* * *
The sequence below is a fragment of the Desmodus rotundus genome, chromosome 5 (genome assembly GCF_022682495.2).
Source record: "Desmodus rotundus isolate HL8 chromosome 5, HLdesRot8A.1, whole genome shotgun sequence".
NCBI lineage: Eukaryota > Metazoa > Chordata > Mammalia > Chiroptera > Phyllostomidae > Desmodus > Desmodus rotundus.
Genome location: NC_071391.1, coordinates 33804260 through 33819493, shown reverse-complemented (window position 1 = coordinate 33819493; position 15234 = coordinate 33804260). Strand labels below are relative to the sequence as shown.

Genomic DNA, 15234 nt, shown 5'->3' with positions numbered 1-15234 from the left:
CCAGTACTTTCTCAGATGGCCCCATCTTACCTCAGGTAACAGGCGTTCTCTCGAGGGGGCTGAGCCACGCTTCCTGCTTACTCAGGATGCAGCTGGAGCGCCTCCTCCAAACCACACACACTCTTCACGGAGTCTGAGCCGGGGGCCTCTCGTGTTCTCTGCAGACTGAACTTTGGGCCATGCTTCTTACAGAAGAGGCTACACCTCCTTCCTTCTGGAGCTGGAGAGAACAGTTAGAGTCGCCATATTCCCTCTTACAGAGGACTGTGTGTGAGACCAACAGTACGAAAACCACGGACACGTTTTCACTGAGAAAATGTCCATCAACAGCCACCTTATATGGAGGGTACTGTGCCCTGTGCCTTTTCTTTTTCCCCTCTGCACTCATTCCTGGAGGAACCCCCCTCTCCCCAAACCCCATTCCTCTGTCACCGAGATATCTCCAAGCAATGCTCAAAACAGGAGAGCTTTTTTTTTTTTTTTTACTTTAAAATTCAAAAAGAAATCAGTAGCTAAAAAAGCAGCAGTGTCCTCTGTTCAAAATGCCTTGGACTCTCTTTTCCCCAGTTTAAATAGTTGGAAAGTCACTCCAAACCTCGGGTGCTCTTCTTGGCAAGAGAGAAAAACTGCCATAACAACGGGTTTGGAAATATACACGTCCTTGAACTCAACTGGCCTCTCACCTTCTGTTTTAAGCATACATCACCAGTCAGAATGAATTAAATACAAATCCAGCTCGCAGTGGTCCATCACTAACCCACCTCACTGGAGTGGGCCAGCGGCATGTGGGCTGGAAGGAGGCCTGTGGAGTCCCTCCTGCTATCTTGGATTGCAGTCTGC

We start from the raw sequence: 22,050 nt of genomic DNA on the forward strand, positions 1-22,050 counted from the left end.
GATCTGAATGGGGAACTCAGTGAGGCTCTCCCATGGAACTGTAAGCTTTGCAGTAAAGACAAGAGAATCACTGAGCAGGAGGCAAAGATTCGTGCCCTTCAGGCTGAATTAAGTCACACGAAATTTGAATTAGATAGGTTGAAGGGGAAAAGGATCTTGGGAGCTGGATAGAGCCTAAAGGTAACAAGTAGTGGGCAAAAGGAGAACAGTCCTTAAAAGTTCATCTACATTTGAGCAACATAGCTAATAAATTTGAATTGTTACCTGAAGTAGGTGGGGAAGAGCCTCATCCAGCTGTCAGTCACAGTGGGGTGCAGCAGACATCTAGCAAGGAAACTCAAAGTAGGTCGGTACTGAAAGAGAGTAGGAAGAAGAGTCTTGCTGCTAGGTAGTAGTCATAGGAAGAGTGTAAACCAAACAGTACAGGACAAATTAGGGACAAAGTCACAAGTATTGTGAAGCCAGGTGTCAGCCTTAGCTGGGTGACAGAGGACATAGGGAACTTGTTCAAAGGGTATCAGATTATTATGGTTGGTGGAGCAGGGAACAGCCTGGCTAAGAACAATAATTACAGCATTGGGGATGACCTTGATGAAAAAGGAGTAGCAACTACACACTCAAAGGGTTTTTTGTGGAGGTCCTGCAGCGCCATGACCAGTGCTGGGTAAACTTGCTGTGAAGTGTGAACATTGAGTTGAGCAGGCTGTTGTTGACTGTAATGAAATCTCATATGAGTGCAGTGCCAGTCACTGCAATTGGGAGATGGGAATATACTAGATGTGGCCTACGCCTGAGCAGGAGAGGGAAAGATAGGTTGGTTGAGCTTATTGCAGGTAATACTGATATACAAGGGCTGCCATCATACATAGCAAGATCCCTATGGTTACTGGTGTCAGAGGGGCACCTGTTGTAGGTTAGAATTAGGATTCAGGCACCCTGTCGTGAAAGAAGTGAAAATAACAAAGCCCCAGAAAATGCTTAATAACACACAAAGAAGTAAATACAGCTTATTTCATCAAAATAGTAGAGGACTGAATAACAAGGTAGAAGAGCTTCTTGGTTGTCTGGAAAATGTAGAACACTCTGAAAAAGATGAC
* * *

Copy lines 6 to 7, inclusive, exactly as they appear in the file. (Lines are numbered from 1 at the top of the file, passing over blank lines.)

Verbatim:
CCAGTACTTTCTCAGATGGCCCCATCTTACCTCAGGTAACAGGCGTTCTCTCGAGGGGGCTGAGCCACGCTTCCTGCTTACTCAGGATGCAGCTGGAGCGCCTCCTCCAAACCACACACACTCTTCACGGAGTCTGAGCCGGGGGCCTCTCGTGTTCTCTGCAGACTGAACTTTGGGCCATGCTTCTTACAGAAGAGGCTACACCTCCTTCCTTCTGGAGCTGGAGAGAACAGTTAGAGTCGCCATATTCCCTCTTACAGAGGACTGTGTGTGAGACCAACAGTACGAAAACCACGGACACGTTTTCACTGAGAAAATGTCCATCAACAGCCACCTTATATGGAGGGTACTGTGCCCTGTGCCTTTTCTTTTTCCCCTCTGCACTCATTCCTGGAGGAACCCCCCTCTCCCCAAACCCCATTCCTCTGTCACCGAGATATCTCCAAGCAATGCTCAAAACAGGAGAGCTTTTTTTTTTTTTTTTACTTTAAAATTCAAAAAGAAATCAGTAGCTAAAAAAGCAGCAGTGTCCTCTGTTCAAAATGCCTTGGACTCTCTTTTCCCCAGTTTAAATAGTTGGAAAGTCACTCCAAACCTCGGGTGCTCTTCTTGGCAAGAGAGAAAAACTGCCATAACAACGGGTTTGGAAATATACACGTCCTTGAACTCAACTGGCCTCTCACCTTCTGTTTTAAGCATACATCACCAGTCAGAATGAATTAAATACAAATCCAGCTCGCAGTGGTCCATCACTAACCCACCTCACTGGAGTGGGCCAGCGGCATGTGGGCTGGAAGGAGGCCTGTGGAGTCCCTCCTGCTATCTTGGATTGCAGTCTGC

We start from the raw sequence: 22,050 nt of genomic DNA on the forward strand, positions 1-22,050 counted from the left end.